Deciphering Bengali Food

It always bugs me when people start to ‘group’ food from certain regions of the world together like its just one big generic buffet. It’s disrespectful to the years of culinary artistry that has been practiced and passed down. It doesn’t consider the history of centuries of influence from different empires and cultures. Also it’s just straight up ignorant!

Bengali food generally cops this. People know and like Indian food and even understand different regional Indian food. However when I mention ‘Bengali food’ to people, they start saying things like “Oh yeah I love Chicken Tikka” or “do you guys have Butter Chicken?” However I do have a manager at work (white British man) who once told me that every time he goes to an Indian restaurant he asks where the chef is from and if he’s not Bangladeshi he won’t eat there. I thought that was kinda interesting.


So if you’re Bangladeshi, from West Bengal or have roamed the streets of Brick Lane in London, I guess you might know the subtleties and processes involved with cooking particular Bengali dishes. One of these favourites is the Kacchi Biryani which is now a famous wedding dish cooked with parboiled rice cooked with layers of raw mutton pieces, steamed in a sealed pot slowly over wood fire until the mutton and rice are cooked perfectly together. Trust me it’s fucking hard.

The culinary influences of Bengali cuisine ranges from the Mughals, the Europeans, the Chinese right down to the partition of Bengal in 1947. West Bengal was a refuge for many exiled Mughals such as Tipu Sultan who brought with them hundreds of cooks and spice mixers but as their wealth diminished  and their royalty faded, these next level cooks dispersed into the local population, spreading with them dishes like korma, biryani and bhuna. These guys had specialised knowledge of a range of spices like saffron, used ghee as a method of cooking (anything cooked with ghee is the bomb) and special ways of marinating meats.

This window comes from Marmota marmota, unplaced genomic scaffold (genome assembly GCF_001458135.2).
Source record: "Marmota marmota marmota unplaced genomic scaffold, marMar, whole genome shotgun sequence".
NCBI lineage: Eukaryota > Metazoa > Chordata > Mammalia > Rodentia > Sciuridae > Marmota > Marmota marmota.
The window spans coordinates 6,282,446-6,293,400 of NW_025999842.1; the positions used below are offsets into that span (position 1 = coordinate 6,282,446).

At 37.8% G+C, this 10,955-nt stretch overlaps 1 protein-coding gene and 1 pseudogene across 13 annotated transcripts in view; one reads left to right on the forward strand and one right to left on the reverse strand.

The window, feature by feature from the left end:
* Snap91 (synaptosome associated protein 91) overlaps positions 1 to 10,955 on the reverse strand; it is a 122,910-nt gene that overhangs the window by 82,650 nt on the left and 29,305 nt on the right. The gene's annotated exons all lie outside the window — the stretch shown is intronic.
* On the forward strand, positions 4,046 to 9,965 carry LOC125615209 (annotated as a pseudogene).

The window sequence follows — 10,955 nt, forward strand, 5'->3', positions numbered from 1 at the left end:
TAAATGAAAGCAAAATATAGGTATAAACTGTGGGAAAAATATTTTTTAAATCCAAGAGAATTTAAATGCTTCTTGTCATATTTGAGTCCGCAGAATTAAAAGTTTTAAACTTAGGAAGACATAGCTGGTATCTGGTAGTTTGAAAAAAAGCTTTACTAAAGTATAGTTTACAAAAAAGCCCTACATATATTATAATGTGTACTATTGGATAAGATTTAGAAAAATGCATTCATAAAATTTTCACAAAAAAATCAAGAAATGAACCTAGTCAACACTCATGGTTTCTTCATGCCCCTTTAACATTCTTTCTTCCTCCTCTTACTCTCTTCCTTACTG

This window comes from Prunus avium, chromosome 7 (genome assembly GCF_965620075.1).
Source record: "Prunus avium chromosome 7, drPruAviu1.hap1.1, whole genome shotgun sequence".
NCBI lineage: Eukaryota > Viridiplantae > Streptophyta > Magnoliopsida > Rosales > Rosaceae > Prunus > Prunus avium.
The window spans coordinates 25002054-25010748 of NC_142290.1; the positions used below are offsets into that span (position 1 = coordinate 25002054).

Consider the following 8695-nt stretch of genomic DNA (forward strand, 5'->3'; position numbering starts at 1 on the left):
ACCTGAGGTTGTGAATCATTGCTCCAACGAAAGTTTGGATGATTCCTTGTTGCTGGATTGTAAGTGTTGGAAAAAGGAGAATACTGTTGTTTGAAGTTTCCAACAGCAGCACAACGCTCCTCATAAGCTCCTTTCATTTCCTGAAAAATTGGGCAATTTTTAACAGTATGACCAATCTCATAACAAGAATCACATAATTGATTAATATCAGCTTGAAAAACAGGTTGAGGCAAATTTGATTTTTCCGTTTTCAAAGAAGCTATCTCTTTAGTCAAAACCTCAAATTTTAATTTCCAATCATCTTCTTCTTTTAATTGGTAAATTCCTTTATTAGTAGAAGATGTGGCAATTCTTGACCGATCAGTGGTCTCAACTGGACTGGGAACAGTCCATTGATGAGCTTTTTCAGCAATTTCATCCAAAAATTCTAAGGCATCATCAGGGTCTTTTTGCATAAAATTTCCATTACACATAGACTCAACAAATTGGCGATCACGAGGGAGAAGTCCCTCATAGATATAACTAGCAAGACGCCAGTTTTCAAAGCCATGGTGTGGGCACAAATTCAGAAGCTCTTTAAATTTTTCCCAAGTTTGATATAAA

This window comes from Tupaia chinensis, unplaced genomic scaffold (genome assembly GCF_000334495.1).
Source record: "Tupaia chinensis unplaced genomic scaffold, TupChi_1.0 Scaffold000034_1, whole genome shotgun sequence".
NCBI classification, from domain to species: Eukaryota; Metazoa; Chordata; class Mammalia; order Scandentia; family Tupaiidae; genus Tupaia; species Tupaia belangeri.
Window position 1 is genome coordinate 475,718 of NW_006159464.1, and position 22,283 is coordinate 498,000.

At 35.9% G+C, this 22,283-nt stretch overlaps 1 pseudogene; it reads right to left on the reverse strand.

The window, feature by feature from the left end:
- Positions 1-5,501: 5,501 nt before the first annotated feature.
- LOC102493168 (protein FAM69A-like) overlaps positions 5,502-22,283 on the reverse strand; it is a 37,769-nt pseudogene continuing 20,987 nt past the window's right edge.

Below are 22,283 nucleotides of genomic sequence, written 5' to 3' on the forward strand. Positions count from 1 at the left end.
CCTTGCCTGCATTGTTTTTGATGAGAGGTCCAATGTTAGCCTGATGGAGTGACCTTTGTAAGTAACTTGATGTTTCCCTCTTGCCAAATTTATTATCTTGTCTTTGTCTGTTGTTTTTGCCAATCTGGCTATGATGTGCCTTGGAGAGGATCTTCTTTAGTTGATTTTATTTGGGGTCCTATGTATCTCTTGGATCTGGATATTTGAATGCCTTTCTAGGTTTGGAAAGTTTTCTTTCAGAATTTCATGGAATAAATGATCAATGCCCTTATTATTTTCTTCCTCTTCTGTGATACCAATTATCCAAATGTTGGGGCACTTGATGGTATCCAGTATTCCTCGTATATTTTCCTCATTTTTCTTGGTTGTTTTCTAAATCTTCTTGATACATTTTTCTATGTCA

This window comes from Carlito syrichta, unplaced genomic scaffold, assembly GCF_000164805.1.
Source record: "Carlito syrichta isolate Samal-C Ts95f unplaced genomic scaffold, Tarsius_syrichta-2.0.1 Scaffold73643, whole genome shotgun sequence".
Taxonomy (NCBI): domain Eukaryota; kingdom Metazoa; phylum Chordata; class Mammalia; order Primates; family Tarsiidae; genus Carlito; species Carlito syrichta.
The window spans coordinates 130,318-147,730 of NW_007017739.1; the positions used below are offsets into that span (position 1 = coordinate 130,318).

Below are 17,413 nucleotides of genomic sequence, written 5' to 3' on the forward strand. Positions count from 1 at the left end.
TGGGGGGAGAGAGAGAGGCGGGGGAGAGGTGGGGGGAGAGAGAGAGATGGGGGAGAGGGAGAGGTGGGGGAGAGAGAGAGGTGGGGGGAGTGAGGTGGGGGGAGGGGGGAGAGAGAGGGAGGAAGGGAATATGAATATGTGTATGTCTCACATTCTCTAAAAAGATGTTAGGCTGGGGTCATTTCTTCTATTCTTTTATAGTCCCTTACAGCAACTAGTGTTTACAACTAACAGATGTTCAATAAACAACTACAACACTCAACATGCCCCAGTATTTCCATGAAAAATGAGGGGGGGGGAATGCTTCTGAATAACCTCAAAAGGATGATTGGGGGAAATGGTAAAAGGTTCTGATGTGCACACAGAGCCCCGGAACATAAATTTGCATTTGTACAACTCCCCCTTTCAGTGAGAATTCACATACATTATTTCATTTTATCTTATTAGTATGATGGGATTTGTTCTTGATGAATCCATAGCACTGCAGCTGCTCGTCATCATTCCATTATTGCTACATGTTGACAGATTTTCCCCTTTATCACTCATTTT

Bengal was also home to the French, Portuguese, Dutch and other Europeans so they created food to appease the western rulers. Local ingredients adapted to French and Italian style cooking, through using creamy sauces, restraining spices and baking. English and Jewish bakers dominated the confectionary industry introducing snacks like pêţis, basically a savory turnover. Another one of my favorite discoveries that just tripped me out is the western style bread pau ruţi, which pretty much became a staple Bengali word that I’ve heard almost every day since I was a kid but never knew its derivation.

The Chinese influence is particularly interesting because “Bengali Chinese” food actually tastes nothing like proper Chinese food. Pretty much everything is different apart from the use of soy sauce. Growing up as a kid in Bangladesh my understanding of Chinese food was limited to deep fried chicken wings, spicy chow mein and chicken and corn soup, with fuckloads of chilli. Let’s just say my world turned upside down when I first discovered dumplings and ‘xo’ sauce. Apparently when the Cantonese traders first came to the Bengal region they made up names for dishes like ‘Manchurian’ or ‘Chilli Chicken’ to attract customers. The phrase Chai-niz khawoa literally meaning ‘to eat Chinese food’ has become a popular phrase in Bangladesh and now translates colloquially to just ‘eating out’.

Bengali immigrants have started porting this ‘Bengali-Chinese’ situation abroad to the UK, USA and Australia. If you live in Sydney and you are looking for a good fix of this crazy fusion you can drive yourself down to Lakemba or Rockdale and try all sorts of scrumptious dishes at Fuska House, Banoful Restaurant or Hut Bazaar. Having had many gluttonous feasts at these joints I have to admit that they are like an oasis of Bengali cuisine, geographically so far away from its roots that it makes my insides very happy (and bloated).

by Arka Das of Trekalo; an online travel community launching soon.

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